Support for IEEE a/b/g/n Physical media is RF waves Layer 3+ functionality, including: Support for routing protocols DHCP Network address translation Packet filtering Centralized authentication Auditable access logs (local and central) Station location tracking Performance monitoring capabilities Power over Ethernet (PoE) Indoor and outdoor options The interface options for enterprise-class wireless access points frequently include: Console (command-line interface (CLI)) Remote console (SSH/Telnet) SNMP Web interface Proprietary interface Central management interface Pg 215 ENTERPRISE APs
CONSUMER APs Support for IEEE a/b/g/n Physical media is RF waves Often contain Layer 3+ functionality, including: Limited routing DHCP service NATing Limited filtering Logging (locally and sometimes remotely)
Operating system image Boot loader Startup configuration files Off-System Aggregation storage History of connections by MAC address List of IPs associated with MACs Historical logs of wireless events (access requests, key rotation, etc.) History of client signal strength (can help identify geographic location) Routing tables Stored packets before they are forwarded Packet counts and statistics ARP table (MAC address to IP address mappings) DHCP lease assignments Access control lists I/O memory Running configuration Processor memory Flow data and related statistics WAP EVIDENCE VolatilePersistent
SPECTRUM ANALYSIS IEEE supports three frequencies: 2.4 GHz (802.11b/g/n) US only allows uses of channels 1 – 11 Japan allows uses through GHz (802.11y) 5 GHz (802.11a/h/j/n) Greenfield (GF) mode n devices operating in GF are not visible to a/b/g Devices MetaGeek’s Wi-Spy AirMagnet
PASSIVE EVIDENCE ACQUISITION Wireless card must have Monitor mode A separate card used only for Monitor mode is best AirPcap USP Monitor Layer3 WiFi Runs on windows Decrypts WEP Info that can be gathered Broadcast SSIDs WAP MAC addresses Supported encryption / authentication algorithms Associated client MAC addresses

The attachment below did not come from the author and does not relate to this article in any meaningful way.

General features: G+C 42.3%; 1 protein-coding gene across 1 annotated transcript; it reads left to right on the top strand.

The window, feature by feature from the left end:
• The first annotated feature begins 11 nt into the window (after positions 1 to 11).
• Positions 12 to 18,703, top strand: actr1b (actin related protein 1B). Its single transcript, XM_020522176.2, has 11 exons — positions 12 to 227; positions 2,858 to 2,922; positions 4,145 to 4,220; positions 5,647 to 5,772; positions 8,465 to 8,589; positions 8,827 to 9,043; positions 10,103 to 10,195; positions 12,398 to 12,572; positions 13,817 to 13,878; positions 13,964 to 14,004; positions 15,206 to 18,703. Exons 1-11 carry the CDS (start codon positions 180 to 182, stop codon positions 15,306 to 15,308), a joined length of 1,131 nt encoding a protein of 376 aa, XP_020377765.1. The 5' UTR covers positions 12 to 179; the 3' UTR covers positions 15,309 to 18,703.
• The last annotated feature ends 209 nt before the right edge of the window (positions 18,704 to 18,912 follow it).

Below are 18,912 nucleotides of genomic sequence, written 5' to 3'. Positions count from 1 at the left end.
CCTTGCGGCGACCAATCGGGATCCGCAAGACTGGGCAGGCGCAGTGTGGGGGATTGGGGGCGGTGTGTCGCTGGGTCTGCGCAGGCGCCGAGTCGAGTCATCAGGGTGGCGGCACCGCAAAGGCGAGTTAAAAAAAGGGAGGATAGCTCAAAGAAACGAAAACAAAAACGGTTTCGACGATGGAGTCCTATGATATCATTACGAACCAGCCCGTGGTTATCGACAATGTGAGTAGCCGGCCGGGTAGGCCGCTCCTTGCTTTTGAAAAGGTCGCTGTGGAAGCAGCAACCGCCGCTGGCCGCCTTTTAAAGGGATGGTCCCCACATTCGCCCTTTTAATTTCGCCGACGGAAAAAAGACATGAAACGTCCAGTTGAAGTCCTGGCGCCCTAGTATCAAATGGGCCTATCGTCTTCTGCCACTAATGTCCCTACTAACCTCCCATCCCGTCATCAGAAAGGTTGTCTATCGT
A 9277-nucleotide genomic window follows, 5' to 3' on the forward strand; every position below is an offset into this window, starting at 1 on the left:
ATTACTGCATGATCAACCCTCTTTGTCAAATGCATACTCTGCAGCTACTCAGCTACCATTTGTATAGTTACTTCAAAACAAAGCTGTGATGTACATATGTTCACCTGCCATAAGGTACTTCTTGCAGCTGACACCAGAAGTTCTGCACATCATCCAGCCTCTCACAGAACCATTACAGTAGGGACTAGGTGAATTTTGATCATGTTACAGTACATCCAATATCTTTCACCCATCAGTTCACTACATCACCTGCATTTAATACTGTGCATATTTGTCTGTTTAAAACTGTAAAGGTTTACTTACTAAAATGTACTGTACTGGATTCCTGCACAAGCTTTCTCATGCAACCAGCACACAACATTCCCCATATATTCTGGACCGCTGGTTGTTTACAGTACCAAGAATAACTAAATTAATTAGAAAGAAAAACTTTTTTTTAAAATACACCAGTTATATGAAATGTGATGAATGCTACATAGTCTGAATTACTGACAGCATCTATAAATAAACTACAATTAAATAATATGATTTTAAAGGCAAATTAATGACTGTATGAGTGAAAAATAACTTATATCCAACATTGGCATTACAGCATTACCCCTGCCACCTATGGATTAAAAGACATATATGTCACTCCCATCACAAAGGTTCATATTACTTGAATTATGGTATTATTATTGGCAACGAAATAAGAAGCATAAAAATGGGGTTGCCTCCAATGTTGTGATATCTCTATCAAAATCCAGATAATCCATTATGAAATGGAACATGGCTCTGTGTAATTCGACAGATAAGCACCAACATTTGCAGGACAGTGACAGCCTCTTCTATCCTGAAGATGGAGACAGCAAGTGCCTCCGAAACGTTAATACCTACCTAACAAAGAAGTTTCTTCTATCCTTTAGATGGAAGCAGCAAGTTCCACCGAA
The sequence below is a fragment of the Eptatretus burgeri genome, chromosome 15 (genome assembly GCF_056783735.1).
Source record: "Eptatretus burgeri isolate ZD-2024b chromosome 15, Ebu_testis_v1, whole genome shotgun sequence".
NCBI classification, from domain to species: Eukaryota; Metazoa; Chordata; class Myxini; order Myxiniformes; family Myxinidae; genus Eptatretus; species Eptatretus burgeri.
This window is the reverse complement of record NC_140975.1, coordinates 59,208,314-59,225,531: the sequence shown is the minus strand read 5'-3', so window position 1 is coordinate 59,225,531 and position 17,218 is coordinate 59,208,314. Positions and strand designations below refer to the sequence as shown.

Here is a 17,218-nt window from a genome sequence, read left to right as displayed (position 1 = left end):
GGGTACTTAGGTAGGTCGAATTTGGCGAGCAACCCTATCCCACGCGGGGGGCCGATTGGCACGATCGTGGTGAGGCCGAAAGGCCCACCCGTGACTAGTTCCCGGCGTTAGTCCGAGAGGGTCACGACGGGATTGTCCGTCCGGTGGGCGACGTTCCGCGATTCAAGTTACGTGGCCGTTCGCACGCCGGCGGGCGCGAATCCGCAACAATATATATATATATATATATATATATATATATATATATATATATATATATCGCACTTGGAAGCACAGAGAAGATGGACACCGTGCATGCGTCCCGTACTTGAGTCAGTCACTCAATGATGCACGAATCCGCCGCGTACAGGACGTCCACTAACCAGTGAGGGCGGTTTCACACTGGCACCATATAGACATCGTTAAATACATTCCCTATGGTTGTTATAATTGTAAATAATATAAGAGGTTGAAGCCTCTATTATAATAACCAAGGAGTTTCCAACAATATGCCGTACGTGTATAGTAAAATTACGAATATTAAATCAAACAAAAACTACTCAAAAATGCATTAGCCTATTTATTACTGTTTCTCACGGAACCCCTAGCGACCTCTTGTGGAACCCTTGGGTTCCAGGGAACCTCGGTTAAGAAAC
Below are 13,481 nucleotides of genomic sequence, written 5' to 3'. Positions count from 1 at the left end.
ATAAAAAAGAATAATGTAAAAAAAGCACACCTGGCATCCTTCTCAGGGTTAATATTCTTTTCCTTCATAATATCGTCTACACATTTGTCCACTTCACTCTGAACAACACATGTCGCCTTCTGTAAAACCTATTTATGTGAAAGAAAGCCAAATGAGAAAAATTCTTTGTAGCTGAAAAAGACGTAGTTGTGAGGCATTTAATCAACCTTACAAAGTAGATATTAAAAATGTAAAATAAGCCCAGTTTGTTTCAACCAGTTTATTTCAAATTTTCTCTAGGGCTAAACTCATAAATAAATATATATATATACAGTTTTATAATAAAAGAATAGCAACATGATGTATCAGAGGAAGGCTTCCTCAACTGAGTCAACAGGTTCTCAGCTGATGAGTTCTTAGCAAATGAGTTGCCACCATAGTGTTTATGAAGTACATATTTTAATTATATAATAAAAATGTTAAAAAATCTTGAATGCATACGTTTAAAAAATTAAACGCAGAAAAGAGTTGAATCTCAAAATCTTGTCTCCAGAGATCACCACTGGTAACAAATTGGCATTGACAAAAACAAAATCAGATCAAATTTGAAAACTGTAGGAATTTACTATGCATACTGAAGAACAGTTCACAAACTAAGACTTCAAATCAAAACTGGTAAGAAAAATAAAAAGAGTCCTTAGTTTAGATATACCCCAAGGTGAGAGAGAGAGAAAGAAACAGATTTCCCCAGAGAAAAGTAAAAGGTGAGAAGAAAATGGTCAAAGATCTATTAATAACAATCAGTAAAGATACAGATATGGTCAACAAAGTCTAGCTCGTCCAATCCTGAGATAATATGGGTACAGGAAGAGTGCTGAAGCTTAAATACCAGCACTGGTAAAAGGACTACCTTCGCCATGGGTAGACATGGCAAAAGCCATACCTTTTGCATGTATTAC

EFFICIENT ANALYSIS Are there any beacons in the wireless traffic? Are there any probe responses? Can you find all the BSSIDs/SSIDs from authenticated/associated traffic? Can you find malicious traffic? What does that look like? Is the captured traffic encrypted using WEP/WPA? Is anyone trying to break the encryption?
TCPDUMP AND TSHARK Use BPF filters and wireless protocol knowledge Find WAPs ‘wlan = 0x80’ Encrypted data frames 'wlan  = 0x08 and wlan  & 0x40 = 0x40 '
COMMON ATTACKS Sniffing An attacker eavesdrops on the network Rogue Wireless Access Points Unauthorized wireless devices that extend the local network, often for an end-user’s convenience Changing the channel Illegal use of channel 14 Greenfield mode Bluetooth Access Point Powerful class 1 devices Wireless Port knocking Pg 224
COMMON ATTACKS CONTINUED The Evil Twin Attack An attacker sets up a WAP with the same SSID as a legitimate WLAN Man-in-the-middle attack WEP Cracking An attacker attempts to recover the WEP encryption key to gain unauthorized access to a WEP-encrypted network. Forced generation of large amounts of initialization vectors (IV) until right one is created
LOCATING WIRELESS DEVICES Strategies: 1.Gather station descriptors, such as MAC addresses, which can help provide a physical description so that you know what to look for 2.For clients, identify the WAP that the station is associated with (by SSID) 3.Leverage commercial enterprise wireless mapping software 4.Poll the device’s signal strength 5.Triangulate on the signal
GATHER STATION DESCRIPTORS OUI assigned by the manufacturer Src and dst MAC addresses Make educated guess about the devices manufacturer Wireshark will do this automatically
IDENTIFY NEARBY WIRELESS APs Generally device will connect to closest AP as the signal is usually strongest WAP logs and traffic monitoring Station association requests and responses Passive monitoring
SIGNAL STRENGTH Received Signal Strength Indication (RSSI) and Transmit (Tx) Rate Sent only if the capture tool supplies the data Wireshark can be configured as such by editing user preferences NetStumbler Windows tool (XP, Vistumbler is a Win 7 option) Used for blackhats and whitehats Presence can be detected Supports GPS integration Useful for wardriving and warwalking
SIGNAL STRENGTH CONTINUED Kismet Libpcap-based Linux Wireshark- and tcpdump-compatible data logging Network IP range detection Hidden network SSID decloaking Graphical mapping of networks Manufacturer and model identification of access points and clients Detection of known default access point configurations Runtime decoding of WEP packets for known networks Named pipe output for integration with other tools, such as a Layer 3 IDS like Snort Distributed remote drone sniffing XML output Over 20 supported card types
SIGNAL STRENGTH CONTINUED AGAIN KisMAC Commercial Enterprise Tools Aruba and Cisco Skyhook Wireless Positioning System (WPS) Apples “Locate Me” feature Eye-Fi SD cards
Works Cited Davidoff, S., & Ham, J. (2012). Network Forensics Tracking Hackers Through Cyberspace. Boston: Prentice Hall.